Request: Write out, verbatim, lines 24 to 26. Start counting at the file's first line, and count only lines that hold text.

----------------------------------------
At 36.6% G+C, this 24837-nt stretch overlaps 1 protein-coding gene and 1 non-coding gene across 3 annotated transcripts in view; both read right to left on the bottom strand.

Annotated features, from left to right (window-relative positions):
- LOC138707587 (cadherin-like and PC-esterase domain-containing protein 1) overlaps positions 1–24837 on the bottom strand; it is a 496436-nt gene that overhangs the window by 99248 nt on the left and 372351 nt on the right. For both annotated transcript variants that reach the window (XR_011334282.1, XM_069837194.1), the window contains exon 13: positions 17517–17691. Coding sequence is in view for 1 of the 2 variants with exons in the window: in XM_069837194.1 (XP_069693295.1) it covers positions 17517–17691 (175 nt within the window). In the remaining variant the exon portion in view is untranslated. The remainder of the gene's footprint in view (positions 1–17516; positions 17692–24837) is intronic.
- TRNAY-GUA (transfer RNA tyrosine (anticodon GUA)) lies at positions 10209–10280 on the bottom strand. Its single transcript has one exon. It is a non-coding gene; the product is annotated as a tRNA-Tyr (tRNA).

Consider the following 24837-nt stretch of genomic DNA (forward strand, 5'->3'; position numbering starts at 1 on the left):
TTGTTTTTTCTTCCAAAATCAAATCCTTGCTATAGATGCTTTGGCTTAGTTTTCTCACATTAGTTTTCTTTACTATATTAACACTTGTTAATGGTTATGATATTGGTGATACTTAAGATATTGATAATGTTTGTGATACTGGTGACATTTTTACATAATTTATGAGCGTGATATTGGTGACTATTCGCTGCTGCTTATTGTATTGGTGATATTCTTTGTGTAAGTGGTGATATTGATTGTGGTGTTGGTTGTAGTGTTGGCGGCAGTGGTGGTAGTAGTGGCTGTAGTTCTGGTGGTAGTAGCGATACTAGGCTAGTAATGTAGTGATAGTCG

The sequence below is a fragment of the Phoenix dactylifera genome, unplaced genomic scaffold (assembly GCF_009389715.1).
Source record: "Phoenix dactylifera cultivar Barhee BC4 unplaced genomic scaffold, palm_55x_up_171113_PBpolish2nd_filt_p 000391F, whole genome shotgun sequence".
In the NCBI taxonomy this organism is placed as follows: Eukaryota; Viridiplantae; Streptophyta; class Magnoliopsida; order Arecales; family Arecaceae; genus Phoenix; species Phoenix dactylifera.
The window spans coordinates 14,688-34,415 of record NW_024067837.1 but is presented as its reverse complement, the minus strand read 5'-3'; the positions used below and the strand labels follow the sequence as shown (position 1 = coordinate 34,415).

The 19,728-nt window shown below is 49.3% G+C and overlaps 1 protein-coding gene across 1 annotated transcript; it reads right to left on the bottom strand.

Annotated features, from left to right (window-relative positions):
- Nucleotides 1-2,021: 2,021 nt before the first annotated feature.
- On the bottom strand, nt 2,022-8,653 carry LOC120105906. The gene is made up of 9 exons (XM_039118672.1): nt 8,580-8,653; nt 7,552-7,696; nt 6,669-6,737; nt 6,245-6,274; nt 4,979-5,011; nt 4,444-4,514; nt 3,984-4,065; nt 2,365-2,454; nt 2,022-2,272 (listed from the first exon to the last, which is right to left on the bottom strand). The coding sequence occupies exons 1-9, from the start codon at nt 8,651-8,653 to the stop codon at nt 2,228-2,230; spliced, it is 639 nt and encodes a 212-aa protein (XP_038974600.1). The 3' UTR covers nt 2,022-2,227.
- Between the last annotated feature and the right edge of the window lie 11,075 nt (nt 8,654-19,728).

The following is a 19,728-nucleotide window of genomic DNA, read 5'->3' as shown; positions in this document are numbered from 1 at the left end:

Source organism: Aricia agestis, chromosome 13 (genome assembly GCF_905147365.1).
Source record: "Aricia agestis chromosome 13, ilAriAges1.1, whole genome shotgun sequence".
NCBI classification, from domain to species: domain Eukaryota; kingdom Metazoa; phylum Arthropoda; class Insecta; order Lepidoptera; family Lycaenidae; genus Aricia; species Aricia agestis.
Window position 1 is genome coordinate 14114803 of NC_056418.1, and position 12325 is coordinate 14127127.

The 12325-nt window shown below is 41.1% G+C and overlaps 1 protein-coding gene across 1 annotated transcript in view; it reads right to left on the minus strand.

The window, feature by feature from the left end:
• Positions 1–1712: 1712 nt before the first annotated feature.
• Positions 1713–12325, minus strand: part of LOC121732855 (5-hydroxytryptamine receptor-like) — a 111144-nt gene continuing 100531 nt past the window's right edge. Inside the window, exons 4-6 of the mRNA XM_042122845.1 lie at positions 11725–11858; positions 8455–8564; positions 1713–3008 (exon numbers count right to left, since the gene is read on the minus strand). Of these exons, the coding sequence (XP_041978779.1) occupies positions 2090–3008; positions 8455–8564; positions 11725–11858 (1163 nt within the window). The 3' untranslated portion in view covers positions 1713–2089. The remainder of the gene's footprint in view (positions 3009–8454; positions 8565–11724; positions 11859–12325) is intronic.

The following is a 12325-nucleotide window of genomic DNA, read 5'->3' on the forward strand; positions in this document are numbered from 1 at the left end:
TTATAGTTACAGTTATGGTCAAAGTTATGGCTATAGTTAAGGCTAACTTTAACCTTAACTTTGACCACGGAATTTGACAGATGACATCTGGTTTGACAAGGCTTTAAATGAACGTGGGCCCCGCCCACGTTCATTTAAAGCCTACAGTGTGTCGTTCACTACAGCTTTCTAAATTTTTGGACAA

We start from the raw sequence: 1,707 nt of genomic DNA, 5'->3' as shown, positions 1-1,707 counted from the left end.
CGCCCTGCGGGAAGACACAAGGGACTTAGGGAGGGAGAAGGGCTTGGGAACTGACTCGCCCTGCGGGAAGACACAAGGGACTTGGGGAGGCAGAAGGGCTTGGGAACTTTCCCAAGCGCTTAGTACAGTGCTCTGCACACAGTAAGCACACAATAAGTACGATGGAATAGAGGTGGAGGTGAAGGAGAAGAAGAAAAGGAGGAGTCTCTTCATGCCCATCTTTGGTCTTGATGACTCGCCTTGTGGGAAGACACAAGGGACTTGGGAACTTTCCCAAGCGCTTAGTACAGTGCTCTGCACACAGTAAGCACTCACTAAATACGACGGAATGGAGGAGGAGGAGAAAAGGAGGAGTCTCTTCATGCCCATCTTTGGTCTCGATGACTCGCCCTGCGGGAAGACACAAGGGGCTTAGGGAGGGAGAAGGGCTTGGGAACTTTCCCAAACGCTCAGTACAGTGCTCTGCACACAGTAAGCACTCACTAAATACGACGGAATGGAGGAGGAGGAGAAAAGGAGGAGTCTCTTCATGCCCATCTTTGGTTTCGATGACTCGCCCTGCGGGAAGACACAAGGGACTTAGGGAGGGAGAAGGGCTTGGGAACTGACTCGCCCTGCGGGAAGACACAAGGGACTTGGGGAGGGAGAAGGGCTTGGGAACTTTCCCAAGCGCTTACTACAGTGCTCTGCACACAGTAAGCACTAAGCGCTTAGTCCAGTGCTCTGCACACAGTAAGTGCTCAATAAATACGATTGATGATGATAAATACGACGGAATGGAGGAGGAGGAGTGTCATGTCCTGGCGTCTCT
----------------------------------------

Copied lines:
• Positions 1713–12325, minus strand: part of LOC121732855 (5-hydroxytryptamine receptor-like) — a 111144-nt gene continuing 100531 nt past the window's right edge. Inside the window, exons 4-6 of the mRNA XM_042122845.1 lie at positions 11725–11858; positions 8455–8564; positions 1713–3008 (exon numbers count right to left, since the gene is read on the minus strand). Of these exons, the coding sequence (XP_041978779.1) occupies positions 2090–3008; positions 8455–8564; positions 11725–11858 (1163 nt within the window). The 3' untranslated portion in view covers positions 1713–2089. The remainder of the gene's footprint in view (positions 3009–8454; positions 8565–11724; positions 11859–12325) is intronic.

The following is a 12325-nucleotide window of genomic DNA, read 5'->3' on the forward strand; positions in this document are numbered from 1 at the left end:
TTATAGTTACAGTTATGGTCAAAGTTATGGCTATAGTTAAGGCTAACTTTAACCTTAACTTTGACCACGGAATTTGACAGATGACATCTGGTTTGACAAGGCTTTAAATGAACGTGGGCCCCGCCCACGTTCATTTAAAGCCTACAGTGTGTCGTTCACTACAGCTTTCTAAATTTTTGGACAA